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Celebrating Ethel Haythornthwaite and 100 years of countryside protection

8th March 2024

Throughout our Centenary year, we honor the remarkable legacy of our founder Ethel Haythornthwaite – a prominent environmentalist in Sheffield and a trailblazer of the countryside movement nationally.

Born Ethel Mary Bassett Ward on January 18, 1894, at Endcliffe Vale House, now part of The University of Sheffield’s student village, Ethel’s life took a transformative turn after the loss of her first husband shortly after they were married.

Encouraged by her family to take rejuvenating walks in the countryside and moorland which surrounded Sheffield, Ethel discovered the profound positive impact nature had on her physical and mental well-being. This, in part, illuminated Ethel’s passion and commitment to the countryside and fundamental to this, was that the countryside could be accessed by everyone, in order to experience those benefits.

Ethel later married Gerald Haythornthwaite and together they were a formidable force using their enthusiasm and determination to protect the countryside of what was to become Britain’s first national park – the Peak District.

In a poignant reflection, Ethel encapsulated the significance of countryside access for our wellbeing, stating: “Outside the city – there one began to live. The escape into clean air, the gradual return to nature – with this came satisfaction, peace, freedom, solitude, excitement. One grew to become conscious of its profounder value, something beyond health and high spirits – something to worship.”

Enthralled by the breath-taking beauty of a thriving countryside, Ethel dedicated her life to preserve the natural landscapes of the Peak District and South Yorkshire countryside, for the enjoyment of all.

Through her environmental campaigning, she led public appeals to acquire land and protect green spaces from inappropriate development. This included much-loved areas such as the Longshaw Estate and Blacka Moor, which were gifted to the people of Sheffield so that they could be enjoyed freely by everyone, for generations to come.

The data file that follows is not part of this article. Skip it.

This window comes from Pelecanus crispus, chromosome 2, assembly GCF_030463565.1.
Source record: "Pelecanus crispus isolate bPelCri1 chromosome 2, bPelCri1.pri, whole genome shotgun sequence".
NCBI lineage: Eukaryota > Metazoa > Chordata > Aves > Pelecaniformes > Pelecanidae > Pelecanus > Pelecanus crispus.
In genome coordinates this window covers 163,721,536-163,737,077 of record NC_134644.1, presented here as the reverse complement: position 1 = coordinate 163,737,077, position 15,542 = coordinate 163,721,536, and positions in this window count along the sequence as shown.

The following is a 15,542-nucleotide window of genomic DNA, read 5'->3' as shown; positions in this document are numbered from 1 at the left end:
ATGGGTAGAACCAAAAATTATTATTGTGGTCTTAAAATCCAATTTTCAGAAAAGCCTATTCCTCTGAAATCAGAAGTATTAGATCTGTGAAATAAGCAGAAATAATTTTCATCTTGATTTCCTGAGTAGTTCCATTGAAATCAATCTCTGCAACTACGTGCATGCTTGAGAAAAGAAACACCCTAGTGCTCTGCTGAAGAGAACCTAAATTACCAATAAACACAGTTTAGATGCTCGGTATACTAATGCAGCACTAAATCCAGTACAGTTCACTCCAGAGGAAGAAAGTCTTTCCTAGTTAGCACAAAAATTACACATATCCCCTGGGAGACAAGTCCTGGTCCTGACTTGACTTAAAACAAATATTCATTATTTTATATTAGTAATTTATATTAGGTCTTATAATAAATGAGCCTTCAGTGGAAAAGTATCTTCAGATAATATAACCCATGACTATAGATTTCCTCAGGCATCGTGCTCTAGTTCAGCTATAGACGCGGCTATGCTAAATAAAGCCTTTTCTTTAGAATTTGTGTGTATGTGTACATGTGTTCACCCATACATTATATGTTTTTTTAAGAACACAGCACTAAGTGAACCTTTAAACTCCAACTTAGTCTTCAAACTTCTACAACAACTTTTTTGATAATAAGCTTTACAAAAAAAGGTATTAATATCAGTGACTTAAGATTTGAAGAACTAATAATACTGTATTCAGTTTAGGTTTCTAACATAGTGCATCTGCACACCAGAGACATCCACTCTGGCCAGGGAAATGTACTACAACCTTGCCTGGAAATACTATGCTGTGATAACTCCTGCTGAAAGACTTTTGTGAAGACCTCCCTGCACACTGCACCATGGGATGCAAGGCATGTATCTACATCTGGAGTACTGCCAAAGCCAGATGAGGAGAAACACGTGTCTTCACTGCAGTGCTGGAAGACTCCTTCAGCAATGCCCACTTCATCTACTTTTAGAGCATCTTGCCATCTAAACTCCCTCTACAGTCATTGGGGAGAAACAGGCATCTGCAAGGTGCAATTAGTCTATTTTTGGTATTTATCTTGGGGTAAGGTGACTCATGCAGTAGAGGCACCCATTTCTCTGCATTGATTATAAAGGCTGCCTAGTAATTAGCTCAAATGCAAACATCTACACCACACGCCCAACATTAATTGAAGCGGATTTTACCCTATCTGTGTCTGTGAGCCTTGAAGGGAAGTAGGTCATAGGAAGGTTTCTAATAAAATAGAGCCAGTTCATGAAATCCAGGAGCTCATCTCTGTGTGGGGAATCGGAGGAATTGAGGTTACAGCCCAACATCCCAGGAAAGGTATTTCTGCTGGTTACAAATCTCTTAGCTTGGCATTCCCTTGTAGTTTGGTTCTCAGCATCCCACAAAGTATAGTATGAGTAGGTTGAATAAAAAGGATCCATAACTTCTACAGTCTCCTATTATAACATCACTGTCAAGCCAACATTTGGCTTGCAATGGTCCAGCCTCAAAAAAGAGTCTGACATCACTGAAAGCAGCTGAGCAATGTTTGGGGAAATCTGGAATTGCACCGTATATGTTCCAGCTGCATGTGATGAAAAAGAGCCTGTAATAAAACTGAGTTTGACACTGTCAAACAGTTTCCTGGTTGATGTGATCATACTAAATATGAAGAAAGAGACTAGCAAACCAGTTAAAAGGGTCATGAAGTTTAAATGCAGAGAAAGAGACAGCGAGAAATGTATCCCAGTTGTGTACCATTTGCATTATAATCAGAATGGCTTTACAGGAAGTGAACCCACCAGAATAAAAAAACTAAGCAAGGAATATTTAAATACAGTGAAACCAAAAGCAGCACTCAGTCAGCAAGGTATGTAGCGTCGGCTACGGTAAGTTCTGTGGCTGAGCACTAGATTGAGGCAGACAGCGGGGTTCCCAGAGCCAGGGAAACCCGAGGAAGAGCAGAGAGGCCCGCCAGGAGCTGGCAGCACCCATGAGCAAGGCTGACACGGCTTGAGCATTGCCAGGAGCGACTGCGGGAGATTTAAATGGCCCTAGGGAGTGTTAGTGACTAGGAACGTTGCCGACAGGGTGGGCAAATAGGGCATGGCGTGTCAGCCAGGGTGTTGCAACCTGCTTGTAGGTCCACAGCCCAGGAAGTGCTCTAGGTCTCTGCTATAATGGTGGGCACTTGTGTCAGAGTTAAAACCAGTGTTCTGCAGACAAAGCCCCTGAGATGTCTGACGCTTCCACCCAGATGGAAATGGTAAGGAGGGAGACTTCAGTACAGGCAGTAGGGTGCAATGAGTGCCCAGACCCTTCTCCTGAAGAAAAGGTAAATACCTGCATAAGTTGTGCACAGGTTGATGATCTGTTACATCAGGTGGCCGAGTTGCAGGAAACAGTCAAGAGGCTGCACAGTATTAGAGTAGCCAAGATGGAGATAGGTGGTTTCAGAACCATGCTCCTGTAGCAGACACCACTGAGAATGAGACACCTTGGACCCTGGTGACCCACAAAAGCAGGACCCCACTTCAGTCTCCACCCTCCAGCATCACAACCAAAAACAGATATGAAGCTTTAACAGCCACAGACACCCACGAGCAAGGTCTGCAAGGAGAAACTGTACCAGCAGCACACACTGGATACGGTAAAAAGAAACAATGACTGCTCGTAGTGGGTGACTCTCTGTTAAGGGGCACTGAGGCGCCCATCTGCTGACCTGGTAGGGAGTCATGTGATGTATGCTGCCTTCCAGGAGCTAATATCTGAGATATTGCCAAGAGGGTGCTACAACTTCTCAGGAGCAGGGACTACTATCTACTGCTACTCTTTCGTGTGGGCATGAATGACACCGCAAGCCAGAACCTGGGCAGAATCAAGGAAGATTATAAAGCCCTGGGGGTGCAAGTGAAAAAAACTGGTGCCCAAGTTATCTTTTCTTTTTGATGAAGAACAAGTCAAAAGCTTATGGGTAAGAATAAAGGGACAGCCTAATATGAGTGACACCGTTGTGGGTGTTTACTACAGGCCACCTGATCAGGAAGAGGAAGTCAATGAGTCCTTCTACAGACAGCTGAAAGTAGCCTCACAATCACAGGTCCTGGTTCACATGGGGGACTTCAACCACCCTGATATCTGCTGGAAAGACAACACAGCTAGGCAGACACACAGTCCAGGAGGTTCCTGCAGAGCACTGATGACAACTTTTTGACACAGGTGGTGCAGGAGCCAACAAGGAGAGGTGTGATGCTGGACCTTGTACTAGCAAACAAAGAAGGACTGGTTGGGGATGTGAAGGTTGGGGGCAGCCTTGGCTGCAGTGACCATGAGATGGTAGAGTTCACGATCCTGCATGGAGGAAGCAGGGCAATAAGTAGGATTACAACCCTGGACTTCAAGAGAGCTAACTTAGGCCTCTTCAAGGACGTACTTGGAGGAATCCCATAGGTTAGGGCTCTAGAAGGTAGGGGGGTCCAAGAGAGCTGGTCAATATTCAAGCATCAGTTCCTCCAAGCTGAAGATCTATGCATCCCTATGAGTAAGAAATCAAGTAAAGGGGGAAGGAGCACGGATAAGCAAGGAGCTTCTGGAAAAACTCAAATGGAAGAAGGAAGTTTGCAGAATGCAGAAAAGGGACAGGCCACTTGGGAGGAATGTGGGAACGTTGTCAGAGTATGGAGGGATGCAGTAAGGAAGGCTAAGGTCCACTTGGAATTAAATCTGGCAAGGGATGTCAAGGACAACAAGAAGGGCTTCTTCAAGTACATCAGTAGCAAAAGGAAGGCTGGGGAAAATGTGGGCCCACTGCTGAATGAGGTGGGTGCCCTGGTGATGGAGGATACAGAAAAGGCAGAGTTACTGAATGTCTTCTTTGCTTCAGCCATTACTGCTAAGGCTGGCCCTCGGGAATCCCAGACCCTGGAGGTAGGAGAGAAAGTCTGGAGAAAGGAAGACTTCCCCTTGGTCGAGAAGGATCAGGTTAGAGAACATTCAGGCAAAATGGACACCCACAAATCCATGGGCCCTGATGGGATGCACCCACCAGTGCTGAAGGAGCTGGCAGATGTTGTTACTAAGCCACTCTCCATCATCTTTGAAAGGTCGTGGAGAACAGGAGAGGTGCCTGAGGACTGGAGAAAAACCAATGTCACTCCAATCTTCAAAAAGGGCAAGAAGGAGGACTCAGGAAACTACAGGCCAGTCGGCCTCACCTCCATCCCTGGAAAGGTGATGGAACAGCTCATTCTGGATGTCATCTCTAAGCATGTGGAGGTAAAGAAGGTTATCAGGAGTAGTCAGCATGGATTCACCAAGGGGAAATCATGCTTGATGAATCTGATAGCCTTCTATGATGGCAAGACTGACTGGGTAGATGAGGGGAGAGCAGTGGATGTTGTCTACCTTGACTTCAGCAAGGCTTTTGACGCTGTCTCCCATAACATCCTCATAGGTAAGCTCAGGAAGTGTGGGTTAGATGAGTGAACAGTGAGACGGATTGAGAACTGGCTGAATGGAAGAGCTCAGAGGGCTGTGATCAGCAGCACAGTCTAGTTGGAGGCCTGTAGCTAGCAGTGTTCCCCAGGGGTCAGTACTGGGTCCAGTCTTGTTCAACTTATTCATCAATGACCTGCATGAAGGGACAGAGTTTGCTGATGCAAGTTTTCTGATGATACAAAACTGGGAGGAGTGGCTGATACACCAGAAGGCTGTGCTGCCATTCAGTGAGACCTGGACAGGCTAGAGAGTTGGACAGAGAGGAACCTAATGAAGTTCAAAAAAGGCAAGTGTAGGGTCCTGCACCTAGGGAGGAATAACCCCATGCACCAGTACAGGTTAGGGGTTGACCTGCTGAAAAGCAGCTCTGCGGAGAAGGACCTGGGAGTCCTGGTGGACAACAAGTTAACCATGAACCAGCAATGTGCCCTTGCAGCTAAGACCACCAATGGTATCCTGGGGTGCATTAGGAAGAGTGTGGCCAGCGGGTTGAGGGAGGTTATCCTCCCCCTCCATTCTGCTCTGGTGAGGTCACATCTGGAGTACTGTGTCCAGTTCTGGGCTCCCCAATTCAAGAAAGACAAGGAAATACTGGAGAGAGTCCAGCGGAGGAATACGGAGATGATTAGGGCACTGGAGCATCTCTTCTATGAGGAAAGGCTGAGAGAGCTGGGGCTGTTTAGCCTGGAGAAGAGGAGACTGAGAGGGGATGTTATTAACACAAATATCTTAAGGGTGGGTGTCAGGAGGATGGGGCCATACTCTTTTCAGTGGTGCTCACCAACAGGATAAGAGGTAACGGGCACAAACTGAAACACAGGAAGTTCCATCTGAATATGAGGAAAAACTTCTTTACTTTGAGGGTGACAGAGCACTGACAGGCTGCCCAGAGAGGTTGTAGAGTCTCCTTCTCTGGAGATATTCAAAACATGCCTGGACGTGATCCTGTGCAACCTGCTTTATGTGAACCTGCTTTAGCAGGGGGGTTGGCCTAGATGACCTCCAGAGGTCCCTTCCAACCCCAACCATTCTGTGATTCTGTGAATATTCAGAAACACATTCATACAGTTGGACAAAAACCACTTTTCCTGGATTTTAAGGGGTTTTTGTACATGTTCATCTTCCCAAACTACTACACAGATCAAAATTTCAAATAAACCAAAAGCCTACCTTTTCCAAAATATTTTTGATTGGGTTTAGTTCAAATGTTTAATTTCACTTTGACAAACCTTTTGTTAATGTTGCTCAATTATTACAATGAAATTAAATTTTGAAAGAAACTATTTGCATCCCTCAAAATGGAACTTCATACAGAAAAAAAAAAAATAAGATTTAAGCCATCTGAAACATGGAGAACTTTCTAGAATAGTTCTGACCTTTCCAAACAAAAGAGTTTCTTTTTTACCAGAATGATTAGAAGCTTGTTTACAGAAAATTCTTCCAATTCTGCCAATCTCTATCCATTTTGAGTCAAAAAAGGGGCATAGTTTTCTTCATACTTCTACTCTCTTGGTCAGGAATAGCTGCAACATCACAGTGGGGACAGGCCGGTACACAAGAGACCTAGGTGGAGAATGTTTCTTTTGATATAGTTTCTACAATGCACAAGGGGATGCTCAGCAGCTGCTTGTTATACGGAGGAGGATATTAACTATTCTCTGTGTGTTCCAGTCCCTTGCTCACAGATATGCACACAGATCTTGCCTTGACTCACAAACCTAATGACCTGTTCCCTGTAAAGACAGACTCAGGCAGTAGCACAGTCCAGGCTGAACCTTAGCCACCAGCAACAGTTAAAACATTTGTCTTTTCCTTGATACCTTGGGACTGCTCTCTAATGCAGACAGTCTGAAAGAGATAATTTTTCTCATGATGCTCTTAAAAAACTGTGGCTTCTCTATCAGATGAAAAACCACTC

The unwavering determination of Ethel and Gerald Haythornthwaite to protect the countryside paved the way for Sheffield’s Green Belt status – England’s first. Its preservation was assured largely by the purchase of many of the farms and woodlands that surrounded the city, including much of the Mayfield Valley.

Ethel’s belief in the countryside as a sanctuary for all, a place of peace and beauty to be cherished and safeguarded, remains a guiding principle of our work to this day. As a leading countryside charity, we stand for a countryside that enriches all of our lives, regenerates our wellbeing, and that we in turn regenerate, protect and celebrate.

Ethel’s legacy – timeline of key events

  • 1924 – Ethel Haythornthwaite founded the Sheffield Association for the Protection of Rural Scenery, also known as the Sheffield Association for the Protection of Local Countryside on 7th May. Among those present were Ethel Gallimore, G.H.B. Ward representing the ramblers’ interests, Gertrude ward, (Ethel’s sister), Alan Ward (her brother) and Sir Henry Hadow, Vice-Chancellor of Sheffield University.